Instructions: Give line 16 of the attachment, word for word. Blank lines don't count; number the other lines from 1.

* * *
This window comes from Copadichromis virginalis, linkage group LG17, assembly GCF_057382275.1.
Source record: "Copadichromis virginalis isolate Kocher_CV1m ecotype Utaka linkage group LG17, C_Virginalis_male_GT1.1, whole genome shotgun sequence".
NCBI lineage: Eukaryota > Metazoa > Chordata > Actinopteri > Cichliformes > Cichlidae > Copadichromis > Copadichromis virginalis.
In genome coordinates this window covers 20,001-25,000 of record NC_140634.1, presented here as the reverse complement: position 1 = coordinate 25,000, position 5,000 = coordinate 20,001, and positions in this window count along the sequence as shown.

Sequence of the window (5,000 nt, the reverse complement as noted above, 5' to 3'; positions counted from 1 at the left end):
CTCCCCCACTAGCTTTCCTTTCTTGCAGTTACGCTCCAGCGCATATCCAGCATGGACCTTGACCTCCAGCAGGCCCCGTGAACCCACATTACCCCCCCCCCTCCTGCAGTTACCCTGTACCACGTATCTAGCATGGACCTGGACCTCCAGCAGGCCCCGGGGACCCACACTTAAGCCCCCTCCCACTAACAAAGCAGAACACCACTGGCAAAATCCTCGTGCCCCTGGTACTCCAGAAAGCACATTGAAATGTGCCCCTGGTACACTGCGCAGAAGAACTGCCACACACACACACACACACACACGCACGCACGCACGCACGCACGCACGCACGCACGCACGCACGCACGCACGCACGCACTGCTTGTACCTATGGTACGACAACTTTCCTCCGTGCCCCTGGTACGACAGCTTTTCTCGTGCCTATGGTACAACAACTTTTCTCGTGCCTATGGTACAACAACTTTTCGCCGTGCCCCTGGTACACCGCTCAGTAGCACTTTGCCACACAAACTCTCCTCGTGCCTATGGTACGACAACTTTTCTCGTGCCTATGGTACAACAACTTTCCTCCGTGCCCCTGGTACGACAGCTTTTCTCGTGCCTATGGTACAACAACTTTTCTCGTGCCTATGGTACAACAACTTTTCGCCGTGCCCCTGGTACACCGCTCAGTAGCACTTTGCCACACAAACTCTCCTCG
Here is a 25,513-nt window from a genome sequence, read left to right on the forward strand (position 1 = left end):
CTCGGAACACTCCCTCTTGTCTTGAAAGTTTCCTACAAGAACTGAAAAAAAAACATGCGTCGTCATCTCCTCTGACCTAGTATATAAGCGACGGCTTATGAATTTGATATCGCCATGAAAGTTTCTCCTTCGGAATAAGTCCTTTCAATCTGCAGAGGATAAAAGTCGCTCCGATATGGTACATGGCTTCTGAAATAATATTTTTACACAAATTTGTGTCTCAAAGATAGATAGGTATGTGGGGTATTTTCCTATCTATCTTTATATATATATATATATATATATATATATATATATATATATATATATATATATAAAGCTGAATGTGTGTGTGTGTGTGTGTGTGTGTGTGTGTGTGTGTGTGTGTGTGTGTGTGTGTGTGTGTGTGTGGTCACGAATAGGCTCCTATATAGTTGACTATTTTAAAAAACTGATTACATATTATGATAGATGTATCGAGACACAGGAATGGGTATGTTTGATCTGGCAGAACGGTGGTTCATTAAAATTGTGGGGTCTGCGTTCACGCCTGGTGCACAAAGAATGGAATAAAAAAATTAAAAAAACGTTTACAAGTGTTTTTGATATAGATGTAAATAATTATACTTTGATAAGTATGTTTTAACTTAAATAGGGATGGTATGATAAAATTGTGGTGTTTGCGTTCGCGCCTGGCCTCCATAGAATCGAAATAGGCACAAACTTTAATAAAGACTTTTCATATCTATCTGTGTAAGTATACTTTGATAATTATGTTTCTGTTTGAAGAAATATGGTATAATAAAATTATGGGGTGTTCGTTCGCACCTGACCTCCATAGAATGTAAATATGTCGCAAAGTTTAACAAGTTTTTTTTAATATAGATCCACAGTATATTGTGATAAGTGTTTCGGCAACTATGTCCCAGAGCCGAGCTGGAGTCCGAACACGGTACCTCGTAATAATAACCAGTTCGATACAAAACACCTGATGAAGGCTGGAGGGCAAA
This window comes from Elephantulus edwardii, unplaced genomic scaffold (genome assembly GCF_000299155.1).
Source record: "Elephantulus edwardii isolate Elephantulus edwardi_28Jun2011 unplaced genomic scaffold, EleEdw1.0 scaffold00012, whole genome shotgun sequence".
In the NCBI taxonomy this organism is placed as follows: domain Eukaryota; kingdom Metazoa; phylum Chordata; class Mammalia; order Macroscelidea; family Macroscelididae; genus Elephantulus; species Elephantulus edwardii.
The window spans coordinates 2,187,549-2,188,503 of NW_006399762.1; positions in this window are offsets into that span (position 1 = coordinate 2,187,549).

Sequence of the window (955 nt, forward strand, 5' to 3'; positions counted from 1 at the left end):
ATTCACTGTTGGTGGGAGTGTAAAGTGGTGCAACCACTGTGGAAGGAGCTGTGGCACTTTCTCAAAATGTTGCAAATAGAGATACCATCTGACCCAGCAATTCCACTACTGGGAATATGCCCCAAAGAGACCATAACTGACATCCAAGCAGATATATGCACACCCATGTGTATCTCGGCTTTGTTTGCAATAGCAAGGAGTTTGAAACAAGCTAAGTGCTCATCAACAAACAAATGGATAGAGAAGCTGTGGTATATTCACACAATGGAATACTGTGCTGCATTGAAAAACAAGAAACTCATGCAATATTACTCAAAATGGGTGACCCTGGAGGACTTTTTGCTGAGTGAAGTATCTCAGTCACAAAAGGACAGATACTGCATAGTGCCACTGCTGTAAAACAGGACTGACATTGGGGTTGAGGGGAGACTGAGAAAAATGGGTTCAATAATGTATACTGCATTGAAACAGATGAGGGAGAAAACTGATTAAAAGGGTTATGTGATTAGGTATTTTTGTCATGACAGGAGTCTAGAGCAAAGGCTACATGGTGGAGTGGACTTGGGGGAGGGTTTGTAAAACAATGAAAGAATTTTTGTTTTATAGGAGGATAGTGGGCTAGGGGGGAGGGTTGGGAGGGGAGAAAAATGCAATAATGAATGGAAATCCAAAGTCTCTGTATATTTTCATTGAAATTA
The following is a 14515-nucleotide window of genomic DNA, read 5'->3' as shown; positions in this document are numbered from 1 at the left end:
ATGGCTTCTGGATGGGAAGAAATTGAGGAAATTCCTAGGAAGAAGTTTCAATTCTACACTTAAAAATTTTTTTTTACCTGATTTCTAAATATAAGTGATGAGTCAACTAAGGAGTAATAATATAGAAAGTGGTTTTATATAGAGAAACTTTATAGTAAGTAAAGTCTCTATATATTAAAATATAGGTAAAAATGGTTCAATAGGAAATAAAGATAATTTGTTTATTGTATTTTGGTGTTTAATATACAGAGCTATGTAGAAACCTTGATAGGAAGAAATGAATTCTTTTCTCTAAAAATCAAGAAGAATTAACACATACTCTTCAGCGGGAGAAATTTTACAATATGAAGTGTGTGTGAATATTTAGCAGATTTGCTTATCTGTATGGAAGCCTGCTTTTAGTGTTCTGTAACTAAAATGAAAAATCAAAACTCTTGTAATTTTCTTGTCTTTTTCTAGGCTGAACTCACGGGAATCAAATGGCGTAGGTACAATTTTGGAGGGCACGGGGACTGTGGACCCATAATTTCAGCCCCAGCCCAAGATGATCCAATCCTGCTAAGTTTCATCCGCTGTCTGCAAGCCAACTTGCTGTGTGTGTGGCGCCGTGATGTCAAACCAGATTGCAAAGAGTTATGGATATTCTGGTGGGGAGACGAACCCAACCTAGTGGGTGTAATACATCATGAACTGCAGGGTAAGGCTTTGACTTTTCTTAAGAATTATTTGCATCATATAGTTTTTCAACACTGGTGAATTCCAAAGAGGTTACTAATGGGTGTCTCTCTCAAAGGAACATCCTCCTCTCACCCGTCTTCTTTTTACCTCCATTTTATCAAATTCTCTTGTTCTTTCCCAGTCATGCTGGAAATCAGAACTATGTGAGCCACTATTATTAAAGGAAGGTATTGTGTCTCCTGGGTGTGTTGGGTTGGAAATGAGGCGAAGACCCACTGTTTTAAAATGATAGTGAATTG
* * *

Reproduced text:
ATGGCTTCTGGATGGGAAGAAATTGAGGAAATTCCTAGGAAGAAGTTTCAATTCTACACTTAAAAATTTTTTTTTACCTGATTTCTAAATATAAGTGATGAGTCAACTAAGGAGTAATAATATAGAAAGTGGTTTTATATAGAGAAACTTTATAGTAAGTAAAGTCTCTATATATTAAAATATAGGTAAAAATGGTTCAATAGGAAATAAAGATAATTTGTTTATTGTATTTTGGTGTTTAATATACAGAGCTATGTAGAAACCTTGATAGGAAGAAATGAATTCTTTTCTCTAAAAATCAAGAAGAATTAACACATACTCTTCAGCGGGAGAAATTTTACAATATGAAGTGTGTGTGAATATTTAGCAGATTTGCTTATCTGTATGGAAGCCTGCTTTTAGTGTTCTGTAACTAAAATGAAAAATCAAAACTCTTGTAATTTTCTTGTCTTTTTCTAGGCTGAACTCACGGGAATCAAATGGCGTAGGTACAATTTTGGAGGGCACGGGGACTGTGGACCCATAATTTCAGCCCCAGCCCAAGATGATCCAATCCTGCTAAGTTTCATCCGCTGTCTGCAAGCCAACTTGCTGTGTGTGTGGCGCCGTGATGTCAAACCAGATTGCAAAGAGTTATGGATATTCTGGTGGGGAGACGAACCCAACCTAGTGGGTGTAATACATCATGAACTGCAGGGTAAGGCTTTGACTTTTCTTAAGAATTATTTGCATCATATAGTTTTTCAACACTGGTGAATTCCAAAGAGGTTACTAATGGGTGTCTCTCTCAAAGGAACATCCTCCTCTCACCCGTCTTCTTTTTACCTCCATTTTATCAAATTCTCTTGTTCTTTCCCAGTCATGCTGGAAATCAGAACTATGTGAGCCACTATTATTAAAGGAAGGTATTGTGTCTCCTGGGTGTGTTGGGTTGGAAATGAGGCGAAGACCCACTGTTTTAAAATGATAGTGAATTG